Scientists have identified a brain region that is essential for experiencing drug cravings.
The team hopes that discovery could lead to the use of medicines to shut down the region and diminish craving. The insular cortex or insula lies deep in the brain and is involved in perceiving the body’s needs and emotions.
The research team injected a chemical into the brains of amphetamine-addicted rats that temporarily stopped activity in the insula.
Before the injection, the rats were given the choice of entering two interconnected chambers — one brightly lit and with amphetamines on tap; the another dark but with salty water on tap.
The addicted rats preferred the light chamber even though rats normally prefer dark places.
But when their insula had been shut down they reverted to a preference for the dark chamber.
“Our finding indicates that this region of the brain processes information about the physiological states of the body and may guide behaviour,” said Fernando Torrealba of the Pontifical Catholic University in Santiago, Chile.
The team went on to show that the insula is important in transmitting a feeling of general malaise to the rest of the brain.
The researchers injected rats with lithium chloride, a drug which makes the animals feel unwell and largely stop moving. But rats that had previously received the insula-blocking injection behaved normally.
This supports the idea that in the drug addiction case, the insula is preventing the animals from experiencing withdrawal symptoms.
“This showed us that the [insula] not only informs the rest of the brain about craving, but also the signs of gastrointestinal discomfort, and that this information about bodily states may guide behaviour,” said Dr Torrealba.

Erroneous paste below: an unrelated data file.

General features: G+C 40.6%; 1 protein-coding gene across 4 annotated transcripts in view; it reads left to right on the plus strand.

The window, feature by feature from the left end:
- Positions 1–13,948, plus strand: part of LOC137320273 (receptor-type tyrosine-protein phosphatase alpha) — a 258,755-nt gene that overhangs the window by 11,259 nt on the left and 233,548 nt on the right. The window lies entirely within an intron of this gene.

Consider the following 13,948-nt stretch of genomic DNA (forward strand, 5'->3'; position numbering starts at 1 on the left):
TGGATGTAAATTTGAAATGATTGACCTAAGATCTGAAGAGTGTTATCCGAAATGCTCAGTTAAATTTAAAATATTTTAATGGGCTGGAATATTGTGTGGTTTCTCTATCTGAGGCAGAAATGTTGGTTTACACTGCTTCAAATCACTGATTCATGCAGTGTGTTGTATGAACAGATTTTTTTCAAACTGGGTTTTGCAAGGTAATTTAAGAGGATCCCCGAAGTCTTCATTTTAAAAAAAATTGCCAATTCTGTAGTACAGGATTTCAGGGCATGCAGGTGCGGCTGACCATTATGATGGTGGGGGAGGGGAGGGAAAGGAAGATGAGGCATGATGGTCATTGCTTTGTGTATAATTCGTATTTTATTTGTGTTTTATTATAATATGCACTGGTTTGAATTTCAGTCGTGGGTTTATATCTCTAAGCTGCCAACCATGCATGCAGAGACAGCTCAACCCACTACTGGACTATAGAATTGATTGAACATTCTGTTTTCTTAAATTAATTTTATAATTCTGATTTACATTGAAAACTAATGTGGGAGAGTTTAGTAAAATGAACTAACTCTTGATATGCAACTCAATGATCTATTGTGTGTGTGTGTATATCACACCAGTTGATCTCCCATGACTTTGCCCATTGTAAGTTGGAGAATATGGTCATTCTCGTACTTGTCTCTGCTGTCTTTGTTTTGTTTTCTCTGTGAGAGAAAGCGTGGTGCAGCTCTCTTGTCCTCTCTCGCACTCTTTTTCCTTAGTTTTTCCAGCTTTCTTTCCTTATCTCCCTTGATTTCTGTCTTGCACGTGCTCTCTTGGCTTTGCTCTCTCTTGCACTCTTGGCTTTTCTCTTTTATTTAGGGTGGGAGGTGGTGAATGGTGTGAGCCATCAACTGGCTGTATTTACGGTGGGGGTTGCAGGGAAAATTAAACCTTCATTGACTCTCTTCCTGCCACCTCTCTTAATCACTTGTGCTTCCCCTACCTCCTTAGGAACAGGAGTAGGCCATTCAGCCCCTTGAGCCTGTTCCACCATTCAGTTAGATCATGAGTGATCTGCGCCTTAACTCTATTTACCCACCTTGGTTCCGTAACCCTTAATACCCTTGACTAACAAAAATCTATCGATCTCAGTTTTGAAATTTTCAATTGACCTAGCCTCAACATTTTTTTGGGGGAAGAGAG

“Since this region serves the perception of bodily needs and emotions, it may be a key structure in decision making by informing the executive prefrontal cortex of our needs as in the case of drug abuse.”
The team, writing in the journal Science, suggest that a treatment that prevented the insula from firing in humans might take away the craving experienced by drug addicts.
“The modulation of insula activity using non-invasive approaches should be considered as a therapeutic target to alleviate the craving for drugs of abuse,” the team argues.
Other research suggests that the insula may play a similar role in humans. Studies have shown that the insula is activated by feelings of disgust triggered by unpleasant odours or observing disgusted facial expressions on other people.
Another study showed that patients who suffered damage to the brain region were easily able to quit smoking.